UK Policy Briefings
Spring Budget 2022: Social care and gender
Date Posted: Wednesday 9th March 2022
“Regional and income-based inequalities mean that the poorest local authorities are the ones with the greatest social care needs.”
The crisis in social care didn’t start with the pandemic, nor with austerity. Even before the financial crash, underfunding meant increasing numbers of people with unmet needs, others paying catastrophic costs for their care, an underpaid and undervalued care workforce, and increasingly unsustainable demands being put on unpaid carers. Regional and income-based inequalities mean that the poorest local authorities are the ones with the greatest social care needs.
The NHS is facing short-term pressure because of the pandemic but this should be addressed using funds financed by borrowing, not by the Health and Social Care Levy. Recurrent expenditure on social care urgently needs long-term funding: this cannot wait until the NHS no longer needs extra funds. The net costs of a reformed care system must be funded by central government from general taxation.
Expecting local authorities to increase funding on social care through council tax will inevitably widen regional inequalities. The Local Government Finance Settlement for 2021/22 included an additional £2.2 billion (4.5%) in core funding for Local Authorities, far short of what was needed. £1.9 billion of this is assumed to come from increases in council tax bills of up to 5%. Councils in more deprived areas are less able to increase council tax, meaning the communities with the greatest needs are the least able to fund their services.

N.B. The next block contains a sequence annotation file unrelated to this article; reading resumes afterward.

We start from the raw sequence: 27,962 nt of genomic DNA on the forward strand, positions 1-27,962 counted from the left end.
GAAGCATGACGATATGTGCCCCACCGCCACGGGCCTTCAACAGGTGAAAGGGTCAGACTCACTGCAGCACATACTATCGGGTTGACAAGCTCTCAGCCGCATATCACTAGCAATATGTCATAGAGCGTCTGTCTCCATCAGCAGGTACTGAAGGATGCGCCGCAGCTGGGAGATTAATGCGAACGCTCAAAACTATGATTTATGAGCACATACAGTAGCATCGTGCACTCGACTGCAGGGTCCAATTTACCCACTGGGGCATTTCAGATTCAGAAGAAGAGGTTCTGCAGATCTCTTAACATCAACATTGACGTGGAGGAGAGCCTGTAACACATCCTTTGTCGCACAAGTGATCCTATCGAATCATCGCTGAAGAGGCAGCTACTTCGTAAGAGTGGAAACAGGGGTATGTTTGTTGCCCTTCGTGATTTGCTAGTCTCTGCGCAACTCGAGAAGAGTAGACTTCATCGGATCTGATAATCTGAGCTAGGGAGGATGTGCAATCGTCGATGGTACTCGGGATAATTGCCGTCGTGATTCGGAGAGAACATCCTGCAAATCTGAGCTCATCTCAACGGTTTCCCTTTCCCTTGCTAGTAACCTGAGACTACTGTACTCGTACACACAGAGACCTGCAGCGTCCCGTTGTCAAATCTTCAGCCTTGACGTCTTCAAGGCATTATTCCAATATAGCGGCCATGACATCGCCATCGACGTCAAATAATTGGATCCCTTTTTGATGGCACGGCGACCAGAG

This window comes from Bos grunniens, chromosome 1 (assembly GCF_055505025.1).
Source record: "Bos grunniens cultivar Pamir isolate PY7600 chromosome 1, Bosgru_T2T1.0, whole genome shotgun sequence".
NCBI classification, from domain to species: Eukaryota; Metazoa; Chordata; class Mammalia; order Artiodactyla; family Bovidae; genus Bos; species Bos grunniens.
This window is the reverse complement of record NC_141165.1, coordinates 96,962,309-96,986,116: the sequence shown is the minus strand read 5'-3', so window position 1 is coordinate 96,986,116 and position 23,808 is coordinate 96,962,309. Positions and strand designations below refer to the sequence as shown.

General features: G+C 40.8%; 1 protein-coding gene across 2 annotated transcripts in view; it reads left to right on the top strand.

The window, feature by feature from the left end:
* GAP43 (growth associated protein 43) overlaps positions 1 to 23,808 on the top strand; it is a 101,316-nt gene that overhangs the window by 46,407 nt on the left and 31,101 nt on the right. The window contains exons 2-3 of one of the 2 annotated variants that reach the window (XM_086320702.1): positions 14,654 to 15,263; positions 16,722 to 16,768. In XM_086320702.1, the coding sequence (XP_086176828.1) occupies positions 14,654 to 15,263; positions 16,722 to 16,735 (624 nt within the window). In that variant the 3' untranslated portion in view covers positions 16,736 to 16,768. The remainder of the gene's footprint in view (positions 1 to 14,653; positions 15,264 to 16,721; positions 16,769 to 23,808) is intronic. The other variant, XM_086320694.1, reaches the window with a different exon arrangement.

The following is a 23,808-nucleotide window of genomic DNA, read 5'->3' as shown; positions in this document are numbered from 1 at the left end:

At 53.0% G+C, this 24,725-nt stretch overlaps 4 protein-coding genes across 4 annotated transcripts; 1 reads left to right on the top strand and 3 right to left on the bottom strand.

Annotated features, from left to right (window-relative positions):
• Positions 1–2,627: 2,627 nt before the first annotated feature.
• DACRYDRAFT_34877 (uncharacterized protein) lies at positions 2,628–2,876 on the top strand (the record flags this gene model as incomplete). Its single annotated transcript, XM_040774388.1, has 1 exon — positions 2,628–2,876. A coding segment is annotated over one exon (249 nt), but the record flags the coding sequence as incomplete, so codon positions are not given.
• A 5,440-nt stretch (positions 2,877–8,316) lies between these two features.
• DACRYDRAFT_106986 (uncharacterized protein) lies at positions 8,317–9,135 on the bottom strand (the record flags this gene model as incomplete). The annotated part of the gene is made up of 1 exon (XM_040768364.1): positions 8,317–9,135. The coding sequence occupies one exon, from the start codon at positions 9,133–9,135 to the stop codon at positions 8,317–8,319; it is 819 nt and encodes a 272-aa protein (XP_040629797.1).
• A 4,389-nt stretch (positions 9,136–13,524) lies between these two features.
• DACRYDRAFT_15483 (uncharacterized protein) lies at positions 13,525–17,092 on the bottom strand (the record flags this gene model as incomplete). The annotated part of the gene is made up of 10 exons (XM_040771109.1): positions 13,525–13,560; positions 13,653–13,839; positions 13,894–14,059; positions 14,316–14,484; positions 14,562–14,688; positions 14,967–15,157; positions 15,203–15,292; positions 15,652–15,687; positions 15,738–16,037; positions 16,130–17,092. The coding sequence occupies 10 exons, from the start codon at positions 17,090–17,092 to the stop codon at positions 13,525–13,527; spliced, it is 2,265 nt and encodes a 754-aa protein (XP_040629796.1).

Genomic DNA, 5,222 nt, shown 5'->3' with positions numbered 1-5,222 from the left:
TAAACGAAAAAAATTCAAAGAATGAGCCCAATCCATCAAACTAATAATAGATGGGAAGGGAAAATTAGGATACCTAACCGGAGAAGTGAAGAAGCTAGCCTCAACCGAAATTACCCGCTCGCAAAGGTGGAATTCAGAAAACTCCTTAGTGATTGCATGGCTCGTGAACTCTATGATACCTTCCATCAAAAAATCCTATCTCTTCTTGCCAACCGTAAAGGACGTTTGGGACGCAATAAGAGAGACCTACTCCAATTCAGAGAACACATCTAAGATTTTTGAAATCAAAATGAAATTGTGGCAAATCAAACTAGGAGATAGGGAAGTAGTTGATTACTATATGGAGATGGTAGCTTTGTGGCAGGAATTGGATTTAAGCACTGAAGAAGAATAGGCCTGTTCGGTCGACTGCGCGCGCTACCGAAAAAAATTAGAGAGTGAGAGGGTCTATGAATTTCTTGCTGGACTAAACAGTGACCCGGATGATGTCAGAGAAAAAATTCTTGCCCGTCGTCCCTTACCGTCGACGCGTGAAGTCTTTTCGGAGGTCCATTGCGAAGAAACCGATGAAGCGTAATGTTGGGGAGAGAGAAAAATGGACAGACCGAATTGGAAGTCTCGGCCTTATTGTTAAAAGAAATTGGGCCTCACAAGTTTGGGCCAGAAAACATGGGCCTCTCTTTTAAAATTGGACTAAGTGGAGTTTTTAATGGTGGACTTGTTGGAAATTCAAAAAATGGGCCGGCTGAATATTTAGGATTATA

The proposed ‘cap and floor’ model for allocating care costs between individuals and the state will absorb 90% of the increased funds that have been made available. Many people go without the care they need to avoid paying its costs. Families, especially women, are relied on for providing informal and unpaid care.
“The proposed ‘cap and floor’ model for allocating care costs between individuals and the state will absorb 90% of the increased funds that have been made available, and the government has put forward no clear plan for improving the quality of care and the treatment of care workers.”
The government has put forward no clear plan for improving the quality of care and the treatment of care workers and reducing unsustainably long hours of unpaid care. A truly universal care service for all who meet eligibility criteria, free at the point of need, would generate 466,000 jobs in the economy as a whole and cost £28.9bn gross annually, 19% of which will be recouped through additional revenues.
The Women’s Budget Group is calling for: a universal care service, free at the point of need, that provides high-quality care; supports wellbeing, self-determination and enhanced capacities; trains and pays its staff appropriately in line with the Real Living Wage; and ensures that unpaid care is genuinely voluntary. The briefing includes estimated costs, including a breakdown of elements.